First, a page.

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80th Annual Meeting of the German Society of Oto-Rhino-Laryngology, Head and Neck Surgery

German Society of Oto-Rhino-Laryngology, Head and Neck Surgery

20.05. - 24.05.2009, Rostock

Marking of lasermicrosurgical resection specimens

Meeting Abstract

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  • corresponding author Martin C. Jäckel - ENT Department, Schwerin, Germany
  • Agnes Bankfalvi - Institute of Pathology, Essen, Germany
  • Raoul Hinze - Institute of Pathology, Schwerin, Germany

German Society of Oto-Rhino-Laryngology, Head and Neck Surgery. 80th Annual Meeting of the German Society of Oto-Rhino-Laryngology, Head and Neck Surgery. Rostock, 20.-24.05.2009. Düsseldorf: German Medical Science GMS Publishing House; 2009. Doc09hno023

DOI: 10.3205/09hno023, URN: urn:nbn:de:0183-09hno0234

Published: July 22, 2009

© 2009 Jäckel et al.
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Outline

Text

Introduction: Lasermicrosurgery of tumors of the upper aerodigestive tract is often done by the so-called piecemeal technique, i.e. tumors are removed in several pieces. In this situation the basal margins of resection specimens have to be marked by the surgeon to facilitate orientation of the pathologist. Steiner and Ambrosch originally recommended marking by a pen, which has the disadvantage that it has to be renewed by the pathologist before further work-up of specimens. This may result in a wrong assessment of resection margins.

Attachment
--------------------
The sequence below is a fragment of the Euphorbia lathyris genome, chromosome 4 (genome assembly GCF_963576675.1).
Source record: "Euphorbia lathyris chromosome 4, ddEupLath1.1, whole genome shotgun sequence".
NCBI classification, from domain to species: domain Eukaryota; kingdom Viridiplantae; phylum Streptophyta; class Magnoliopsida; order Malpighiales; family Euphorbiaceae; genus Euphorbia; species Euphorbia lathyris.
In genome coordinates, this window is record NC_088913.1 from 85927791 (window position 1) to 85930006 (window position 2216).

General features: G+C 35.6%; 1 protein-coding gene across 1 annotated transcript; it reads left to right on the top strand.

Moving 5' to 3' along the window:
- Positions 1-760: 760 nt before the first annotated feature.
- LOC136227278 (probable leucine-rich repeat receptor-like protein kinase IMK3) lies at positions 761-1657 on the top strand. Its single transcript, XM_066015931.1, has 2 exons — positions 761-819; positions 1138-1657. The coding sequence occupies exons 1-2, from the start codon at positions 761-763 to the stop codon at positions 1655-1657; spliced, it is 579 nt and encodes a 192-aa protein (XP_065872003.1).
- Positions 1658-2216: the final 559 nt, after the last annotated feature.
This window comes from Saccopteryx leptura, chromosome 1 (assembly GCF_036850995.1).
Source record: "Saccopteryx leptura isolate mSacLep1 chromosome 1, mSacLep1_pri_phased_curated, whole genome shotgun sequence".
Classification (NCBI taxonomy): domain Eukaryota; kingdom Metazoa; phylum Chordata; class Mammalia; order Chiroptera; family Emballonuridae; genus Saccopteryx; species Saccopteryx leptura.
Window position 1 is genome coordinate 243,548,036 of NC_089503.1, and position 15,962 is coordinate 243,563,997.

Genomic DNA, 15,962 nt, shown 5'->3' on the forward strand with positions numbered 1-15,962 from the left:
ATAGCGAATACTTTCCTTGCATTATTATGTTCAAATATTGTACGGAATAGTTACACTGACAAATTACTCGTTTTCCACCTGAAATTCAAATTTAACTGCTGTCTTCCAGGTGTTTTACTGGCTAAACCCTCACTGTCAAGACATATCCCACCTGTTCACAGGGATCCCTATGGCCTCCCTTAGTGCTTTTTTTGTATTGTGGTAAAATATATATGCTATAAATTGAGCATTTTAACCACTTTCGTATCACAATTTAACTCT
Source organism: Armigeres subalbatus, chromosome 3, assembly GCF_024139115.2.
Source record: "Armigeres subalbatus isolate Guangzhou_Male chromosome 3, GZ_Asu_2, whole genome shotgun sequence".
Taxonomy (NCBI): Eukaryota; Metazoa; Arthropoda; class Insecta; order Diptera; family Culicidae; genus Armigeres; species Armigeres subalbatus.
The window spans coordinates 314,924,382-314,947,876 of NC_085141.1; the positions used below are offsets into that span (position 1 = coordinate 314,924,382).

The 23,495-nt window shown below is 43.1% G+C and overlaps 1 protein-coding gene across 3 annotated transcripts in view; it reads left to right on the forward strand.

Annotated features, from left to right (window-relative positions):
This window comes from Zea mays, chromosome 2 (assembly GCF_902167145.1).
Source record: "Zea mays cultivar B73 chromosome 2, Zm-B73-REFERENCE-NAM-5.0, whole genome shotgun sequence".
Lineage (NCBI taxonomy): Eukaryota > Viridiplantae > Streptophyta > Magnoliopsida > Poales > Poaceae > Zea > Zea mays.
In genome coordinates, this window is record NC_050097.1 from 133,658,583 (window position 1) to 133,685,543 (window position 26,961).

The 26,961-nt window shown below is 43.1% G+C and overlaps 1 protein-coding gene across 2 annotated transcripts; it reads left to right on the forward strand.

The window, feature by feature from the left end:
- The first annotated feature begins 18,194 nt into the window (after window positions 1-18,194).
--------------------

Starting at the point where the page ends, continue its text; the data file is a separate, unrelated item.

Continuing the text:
Method: On the unfixed specimen the surgeon marks the deep resection margin with the histological dye WAK-HM-G-1 (WAK-Chemie Medical GmbH, Steinbach, Germany). The dye is applied without dilution by a small cotton bud under microscopic vision. After swabbing excesses of the dye, the specimens are fixed in formalin, sectioned perpendicular to the marked margin and stained with hematoxylin and eosin.

Result: The dye-marking remains stable during histological processing and does not run to other margins of the specimen. In the histological section the basal margin can be identified by a thin green strip which contrasts well with the HE stain (Figure 1 [Fig. 1]).

Conclusion: The procedure allows a reliable and distinct marking of lasermicrosurgical resection specimens. Its key benefit is that the surgeon alone determines definitely which margins are investigated by the pathologist.